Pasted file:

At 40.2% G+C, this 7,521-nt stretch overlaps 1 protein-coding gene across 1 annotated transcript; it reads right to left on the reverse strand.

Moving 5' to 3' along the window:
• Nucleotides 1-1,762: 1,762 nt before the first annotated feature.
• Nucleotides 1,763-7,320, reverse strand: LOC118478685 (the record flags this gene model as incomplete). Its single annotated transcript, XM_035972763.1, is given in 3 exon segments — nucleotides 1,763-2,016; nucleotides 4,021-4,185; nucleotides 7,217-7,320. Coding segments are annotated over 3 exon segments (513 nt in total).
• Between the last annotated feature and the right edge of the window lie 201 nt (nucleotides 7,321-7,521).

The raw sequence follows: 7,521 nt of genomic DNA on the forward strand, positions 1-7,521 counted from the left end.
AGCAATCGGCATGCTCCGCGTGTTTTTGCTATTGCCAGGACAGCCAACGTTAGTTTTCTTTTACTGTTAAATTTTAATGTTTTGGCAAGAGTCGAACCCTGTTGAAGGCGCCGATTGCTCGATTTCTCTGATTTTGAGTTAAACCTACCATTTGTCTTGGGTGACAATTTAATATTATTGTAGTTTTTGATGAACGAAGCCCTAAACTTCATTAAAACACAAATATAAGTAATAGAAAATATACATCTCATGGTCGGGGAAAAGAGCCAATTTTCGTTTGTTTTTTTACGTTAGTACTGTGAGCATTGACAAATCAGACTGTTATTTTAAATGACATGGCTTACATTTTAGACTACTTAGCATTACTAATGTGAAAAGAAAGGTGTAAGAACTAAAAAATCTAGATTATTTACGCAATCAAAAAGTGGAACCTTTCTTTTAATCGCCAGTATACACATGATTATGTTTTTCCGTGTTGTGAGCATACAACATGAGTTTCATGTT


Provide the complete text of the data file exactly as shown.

At 40.2% G+C, this 7,521-nt stretch overlaps 1 protein-coding gene across 1 annotated transcript; it reads right to left on the reverse strand.

Moving 5' to 3' along the window:
• Nucleotides 1-1,762: 1,762 nt before the first annotated feature.
• Nucleotides 1,763-7,320, reverse strand: LOC118478685 (the record flags this gene model as incomplete). Its single annotated transcript, XM_035972763.1, is given in 3 exon segments — nucleotides 1,763-2,016; nucleotides 4,021-4,185; nucleotides 7,217-7,320. Coding segments are annotated over 3 exon segments (513 nt in total).
• Between the last annotated feature and the right edge of the window lie 201 nt (nucleotides 7,321-7,521).

The raw sequence follows: 7,521 nt of genomic DNA on the forward strand, positions 1-7,521 counted from the left end.
AGCAATCGGCATGCTCCGCGTGTTTTTGCTATTGCCAGGACAGCCAACGTTAGTTTTCTTTTACTGTTAAATTTTAATGTTTTGGCAAGAGTCGAACCCTGTTGAAGGCGCCGATTGCTCGATTTCTCTGATTTTGAGTTAAACCTACCATTTGTCTTGGGTGACAATTTAATATTATTGTAGTTTTTGATGAACGAAGCCCTAAACTTCATTAAAACACAAATATAAGTAATAGAAAATATACATCTCATGGTCGGGGAAAAGAGCCAATTTTCGTTTGTTTTTTTACGTTAGTACTGTGAGCATTGACAAATCAGACTGTTATTTTAAATGACATGGCTTACATTTTAGACTACTTAGCATTACTAATGTGAAAAGAAAGGTGTAAGAACTAAAAAATCTAGATTATTTACGCAATCAAAAAGTGGAACCTTTCTTTTAATCGCCAGTATACACATGATTATGTTTTTCCGTGTTGTGAGCATACAACATGAGTTTCATGTT